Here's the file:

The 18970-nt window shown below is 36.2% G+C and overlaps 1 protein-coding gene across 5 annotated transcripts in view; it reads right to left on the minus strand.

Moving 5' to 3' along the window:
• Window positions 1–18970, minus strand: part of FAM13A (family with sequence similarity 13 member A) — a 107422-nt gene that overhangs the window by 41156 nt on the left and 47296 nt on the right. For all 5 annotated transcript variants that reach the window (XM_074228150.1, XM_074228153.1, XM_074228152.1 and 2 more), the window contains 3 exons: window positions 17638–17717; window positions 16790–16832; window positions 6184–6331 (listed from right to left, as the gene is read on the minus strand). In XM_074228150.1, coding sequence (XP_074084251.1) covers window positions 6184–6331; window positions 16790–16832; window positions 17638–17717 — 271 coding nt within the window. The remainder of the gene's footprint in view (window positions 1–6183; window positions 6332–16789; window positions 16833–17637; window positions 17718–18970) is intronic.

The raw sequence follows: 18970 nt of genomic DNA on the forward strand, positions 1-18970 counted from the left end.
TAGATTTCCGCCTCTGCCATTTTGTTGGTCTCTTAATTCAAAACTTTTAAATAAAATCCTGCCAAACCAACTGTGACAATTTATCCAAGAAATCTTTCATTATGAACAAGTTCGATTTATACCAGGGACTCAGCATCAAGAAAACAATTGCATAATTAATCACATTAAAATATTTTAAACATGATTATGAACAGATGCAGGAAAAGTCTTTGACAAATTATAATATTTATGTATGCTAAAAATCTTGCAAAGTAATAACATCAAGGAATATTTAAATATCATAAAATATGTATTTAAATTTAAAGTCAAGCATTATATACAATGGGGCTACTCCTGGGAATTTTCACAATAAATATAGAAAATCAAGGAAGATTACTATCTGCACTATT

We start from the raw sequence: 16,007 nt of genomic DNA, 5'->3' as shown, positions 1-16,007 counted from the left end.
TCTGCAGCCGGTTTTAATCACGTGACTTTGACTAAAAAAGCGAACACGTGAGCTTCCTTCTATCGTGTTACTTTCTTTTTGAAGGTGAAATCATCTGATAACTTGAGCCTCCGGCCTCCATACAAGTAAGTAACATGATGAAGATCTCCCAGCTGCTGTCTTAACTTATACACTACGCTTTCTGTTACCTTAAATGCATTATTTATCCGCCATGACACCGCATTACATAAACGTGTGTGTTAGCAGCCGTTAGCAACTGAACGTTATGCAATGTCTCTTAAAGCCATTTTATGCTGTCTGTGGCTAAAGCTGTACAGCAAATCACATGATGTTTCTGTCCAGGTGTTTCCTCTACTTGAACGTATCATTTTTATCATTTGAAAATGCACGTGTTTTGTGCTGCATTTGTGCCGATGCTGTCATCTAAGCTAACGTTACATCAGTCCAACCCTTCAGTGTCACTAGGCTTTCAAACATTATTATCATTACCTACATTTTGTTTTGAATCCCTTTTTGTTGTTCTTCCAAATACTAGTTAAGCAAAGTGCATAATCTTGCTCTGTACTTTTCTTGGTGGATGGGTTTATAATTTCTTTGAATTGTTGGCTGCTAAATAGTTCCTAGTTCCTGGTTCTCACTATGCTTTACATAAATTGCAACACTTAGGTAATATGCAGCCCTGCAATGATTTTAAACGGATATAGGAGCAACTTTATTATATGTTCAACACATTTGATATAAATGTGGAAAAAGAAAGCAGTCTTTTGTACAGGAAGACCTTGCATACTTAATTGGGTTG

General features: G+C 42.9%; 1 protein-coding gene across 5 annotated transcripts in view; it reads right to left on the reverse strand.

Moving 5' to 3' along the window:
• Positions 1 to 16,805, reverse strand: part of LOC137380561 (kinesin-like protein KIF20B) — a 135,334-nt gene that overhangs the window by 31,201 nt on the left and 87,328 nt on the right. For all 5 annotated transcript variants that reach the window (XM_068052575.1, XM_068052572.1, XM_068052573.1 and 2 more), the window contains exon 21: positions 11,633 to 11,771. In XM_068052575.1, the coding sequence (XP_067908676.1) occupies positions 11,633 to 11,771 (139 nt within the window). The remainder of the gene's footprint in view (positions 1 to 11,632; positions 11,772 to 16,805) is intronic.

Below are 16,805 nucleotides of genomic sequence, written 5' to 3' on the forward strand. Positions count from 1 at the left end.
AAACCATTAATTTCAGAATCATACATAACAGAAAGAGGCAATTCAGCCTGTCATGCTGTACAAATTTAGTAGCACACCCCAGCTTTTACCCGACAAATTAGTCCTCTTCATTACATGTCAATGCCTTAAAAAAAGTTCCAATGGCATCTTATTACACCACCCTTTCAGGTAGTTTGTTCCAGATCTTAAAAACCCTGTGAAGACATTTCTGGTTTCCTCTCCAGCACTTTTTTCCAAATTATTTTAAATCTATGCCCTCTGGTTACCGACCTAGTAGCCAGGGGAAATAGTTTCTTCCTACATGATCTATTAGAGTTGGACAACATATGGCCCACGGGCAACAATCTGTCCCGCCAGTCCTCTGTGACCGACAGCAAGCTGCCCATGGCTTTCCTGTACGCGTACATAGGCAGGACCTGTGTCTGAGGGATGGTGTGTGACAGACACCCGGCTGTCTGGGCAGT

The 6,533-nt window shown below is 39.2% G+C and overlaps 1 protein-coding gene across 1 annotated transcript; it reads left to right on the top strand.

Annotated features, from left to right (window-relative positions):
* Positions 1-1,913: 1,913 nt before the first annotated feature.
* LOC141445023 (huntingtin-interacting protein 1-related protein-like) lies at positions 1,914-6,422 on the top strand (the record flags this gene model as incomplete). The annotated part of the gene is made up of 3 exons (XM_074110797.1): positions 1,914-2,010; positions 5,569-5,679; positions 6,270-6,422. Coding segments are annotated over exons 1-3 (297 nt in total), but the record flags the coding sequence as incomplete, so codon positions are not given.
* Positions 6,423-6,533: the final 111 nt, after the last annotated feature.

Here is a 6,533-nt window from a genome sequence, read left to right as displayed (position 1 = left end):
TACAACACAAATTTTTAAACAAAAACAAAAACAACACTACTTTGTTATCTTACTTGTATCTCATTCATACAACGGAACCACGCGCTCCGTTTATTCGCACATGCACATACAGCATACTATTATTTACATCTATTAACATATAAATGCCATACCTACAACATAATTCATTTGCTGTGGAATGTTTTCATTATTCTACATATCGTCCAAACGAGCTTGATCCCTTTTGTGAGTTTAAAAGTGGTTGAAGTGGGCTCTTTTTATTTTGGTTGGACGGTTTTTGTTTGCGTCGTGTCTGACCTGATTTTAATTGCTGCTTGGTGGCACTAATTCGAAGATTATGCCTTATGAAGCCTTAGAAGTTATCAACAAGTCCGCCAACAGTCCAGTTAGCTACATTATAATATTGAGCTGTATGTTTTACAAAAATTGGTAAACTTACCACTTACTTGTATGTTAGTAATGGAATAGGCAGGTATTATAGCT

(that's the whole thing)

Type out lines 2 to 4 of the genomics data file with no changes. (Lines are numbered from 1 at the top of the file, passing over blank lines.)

Moving 5' to 3' along the window:
• Window positions 1–18970, minus strand: part of FAM13A (family with sequence similarity 13 member A) — a 107422-nt gene that overhangs the window by 41156 nt on the left and 47296 nt on the right. For all 5 annotated transcript variants that reach the window (XM_074228150.1, XM_074228153.1, XM_074228152.1 and 2 more), the window contains 3 exons: window positions 17638–17717; window positions 16790–16832; window positions 6184–6331 (listed from right to left, as the gene is read on the minus strand). In XM_074228150.1, coding sequence (XP_074084251.1) covers window positions 6184–6331; window positions 16790–16832; window positions 17638–17717 — 271 coding nt within the window. The remainder of the gene's footprint in view (window positions 1–6183; window positions 6332–16789; window positions 16833–17637; window positions 17718–18970) is intronic.

The raw sequence follows: 18970 nt of genomic DNA on the forward strand, positions 1-18970 counted from the left end.